Civ V gets a lot of other things right, particularly the addition of city-states, which are a huge and clever innovation that adds both to the mechanical gameplay, and to the realism factor in the game. And I will continue to play it, with some measure of happiness. But the main thing I’ve come away with is a renewed appreciation for the potential for unintended, second- or third- or nth-order consequences in the complex, dynamic system that is a game (especially one with as many variables as a Civ game). Something to watch out for.

Opening the black box

Many computer games are adaptations of a real-world gaming experience. Role-playing games, board games, card games, war games: all of these have made the leap from paper to computer, often many times over. But just as a good translation of a work of fiction or poetry is no small task, a good adaptation of the real-world game ain’t trivial. Far from it.

A sneaky problem is one we can call the “Black Box Problem”. Here’s the gist of it: Sometimes, when you take a game mechanic from a real-world game, and move it to the computer, the computer handles the mechanic for you. This turns up a lot in role-playing games, where the computer typically takes on the role of game master – but it’s far from restricted to the RPG world. And once you start hiding those mechanics, players run into problems.

To take a non-RPG example: The hit Magic trading card game came out in an online version many years after the original game was produced. Despite a frustrating interface and problems with outages, the service flourished. So what’s the most common complaint you hear in the Magic chat rooms? ”The shuffler cheats!” Here’s the problem: in Magic, you get a random hand of cards each time you sit down to play a game. Sometimes, that hand lacks a critical resource (“land” cards), or contains too many of them. You are at a major disadvantage with a hand like this. Get too many such hands in a row, and you get frustrated. In real life, there’s nobody to blame: you shuffled your own cards, you felt and saw it happen, and know that a bad hand was just unfortunate luck (or possibly not enough shuffling on your part). But online, the shuffling happens for you. And so if you see that streak of bad hands, your human pattern-matching mind can quickly go that place of deciding that Something Is Wrong… what is it? That black box shuffler!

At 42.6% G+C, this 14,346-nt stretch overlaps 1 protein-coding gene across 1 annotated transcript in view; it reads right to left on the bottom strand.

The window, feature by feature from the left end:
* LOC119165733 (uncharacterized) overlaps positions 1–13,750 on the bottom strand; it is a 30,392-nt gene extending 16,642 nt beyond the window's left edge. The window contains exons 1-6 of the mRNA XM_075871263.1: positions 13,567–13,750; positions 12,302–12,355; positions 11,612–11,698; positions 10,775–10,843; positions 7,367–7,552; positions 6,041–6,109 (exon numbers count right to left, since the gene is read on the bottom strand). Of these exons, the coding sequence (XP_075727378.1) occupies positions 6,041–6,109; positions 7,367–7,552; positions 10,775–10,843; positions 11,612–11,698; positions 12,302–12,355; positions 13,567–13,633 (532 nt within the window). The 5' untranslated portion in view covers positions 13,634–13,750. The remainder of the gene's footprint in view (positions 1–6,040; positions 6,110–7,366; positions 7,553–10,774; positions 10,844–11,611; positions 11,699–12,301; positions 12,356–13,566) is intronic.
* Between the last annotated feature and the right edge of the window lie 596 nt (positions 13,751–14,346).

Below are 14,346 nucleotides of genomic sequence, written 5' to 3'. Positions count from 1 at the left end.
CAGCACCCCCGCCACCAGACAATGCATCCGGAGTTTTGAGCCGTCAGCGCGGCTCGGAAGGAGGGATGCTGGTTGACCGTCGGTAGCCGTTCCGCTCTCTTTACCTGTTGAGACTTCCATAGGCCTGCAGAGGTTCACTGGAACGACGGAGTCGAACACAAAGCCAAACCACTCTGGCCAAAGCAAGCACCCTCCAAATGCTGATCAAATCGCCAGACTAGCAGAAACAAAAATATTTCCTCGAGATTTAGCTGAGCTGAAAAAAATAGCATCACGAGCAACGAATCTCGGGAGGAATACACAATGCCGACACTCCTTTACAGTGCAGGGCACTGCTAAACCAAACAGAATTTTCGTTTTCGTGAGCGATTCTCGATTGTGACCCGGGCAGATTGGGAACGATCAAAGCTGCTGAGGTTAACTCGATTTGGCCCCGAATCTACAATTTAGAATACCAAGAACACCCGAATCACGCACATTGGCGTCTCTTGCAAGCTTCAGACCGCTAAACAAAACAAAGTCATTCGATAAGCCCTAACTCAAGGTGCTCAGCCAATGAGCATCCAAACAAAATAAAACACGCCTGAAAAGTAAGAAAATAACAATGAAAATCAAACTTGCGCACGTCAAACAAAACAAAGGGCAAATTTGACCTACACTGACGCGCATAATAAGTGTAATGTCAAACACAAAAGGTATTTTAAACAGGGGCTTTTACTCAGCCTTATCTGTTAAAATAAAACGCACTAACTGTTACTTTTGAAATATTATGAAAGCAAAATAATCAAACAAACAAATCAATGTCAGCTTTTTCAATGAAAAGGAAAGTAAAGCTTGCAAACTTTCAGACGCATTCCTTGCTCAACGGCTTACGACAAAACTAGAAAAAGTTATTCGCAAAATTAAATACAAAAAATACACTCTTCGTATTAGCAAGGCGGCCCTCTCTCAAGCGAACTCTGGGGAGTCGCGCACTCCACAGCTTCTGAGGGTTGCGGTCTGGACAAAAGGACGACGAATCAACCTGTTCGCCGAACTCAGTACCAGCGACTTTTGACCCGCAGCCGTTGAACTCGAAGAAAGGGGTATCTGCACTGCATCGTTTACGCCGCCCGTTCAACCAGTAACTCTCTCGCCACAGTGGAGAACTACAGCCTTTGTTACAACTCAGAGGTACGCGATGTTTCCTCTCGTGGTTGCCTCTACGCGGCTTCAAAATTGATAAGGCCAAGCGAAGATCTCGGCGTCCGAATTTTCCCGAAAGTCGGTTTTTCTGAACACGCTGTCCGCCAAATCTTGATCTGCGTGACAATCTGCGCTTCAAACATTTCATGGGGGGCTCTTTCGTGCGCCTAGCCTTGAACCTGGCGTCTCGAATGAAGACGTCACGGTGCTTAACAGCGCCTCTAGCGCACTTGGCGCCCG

RPGs are much more prone to this problem because the computer has more responsibility for managing the game experience and mechanics. This is particularly true if the RPG uses virtual “die-rolling” to decide whether players and their foes are succeeding or failing at their actions, from attacking to dealing damage to using skills. If the interface hides the die-rolling, and a player sees too many failures or successes in a row, he or she can easily end up drawing the wrong conclusions about why those failures or successes are happening.

Another common – and related – Black Box Problem in RPGs is hiding what factors are influencing conflict resolution. Does flanking my foe help with my attacks on him? What about being hidden? Am I a worse shot when firing at range? In melee? Does the rain help my stealth? Hurt my climbing? Which of my foes is better protected against my attacks? How do I know and learn this stuff? Paper RPGs have lots of ways to convey the answers: a rulebook (and one which players actually read), verbal descriptions of monsters and situations, being able to count on a good gamemaster to take the situation into account in the same way you do… and the chance to ask the gamemaster what will happen. All of these things are harder with a computer, and some impossible.

How you solve this problem in your computer RPG is up to you. Some games get very “open kimono”, showing % chances to hit, specific die rolls, and so on. That’s a fine approach, if your game is more about tactics than roleplaying, and if you are okay with not having the ability to hide much from players. But numbers tend to detract from the roleplaying experience for players, so consider using them with discretion. A description, like “excellent” or “difficult” can convey critical information without damaging verisimilitude. And sometimes you do want to hide information; sometimes, you have good reason to do so. The important thing is to be aware of the tradeoffs you are making between giving players the feedback they need to learn and play your game well – meaning that they feel mastery of their experience – and using hidden information to create dramatic surprises and suspense.

The many games of Dragon Age

As was briefly touched on in an earlier post, Electronic Arts made the interesting decision when the launch of Dragon Age: Origins was imminent to release a free Flash-based game set in the same world called Dragon Age Journeys. Looking back on both the Flash-based and retail game now, it’s clear that both had a lot of shared background. The races, classes, and world history are all the same. Many of the abilities and the philosophies of combat were very similar. When discussing RPGs, that covers a lot of the bases.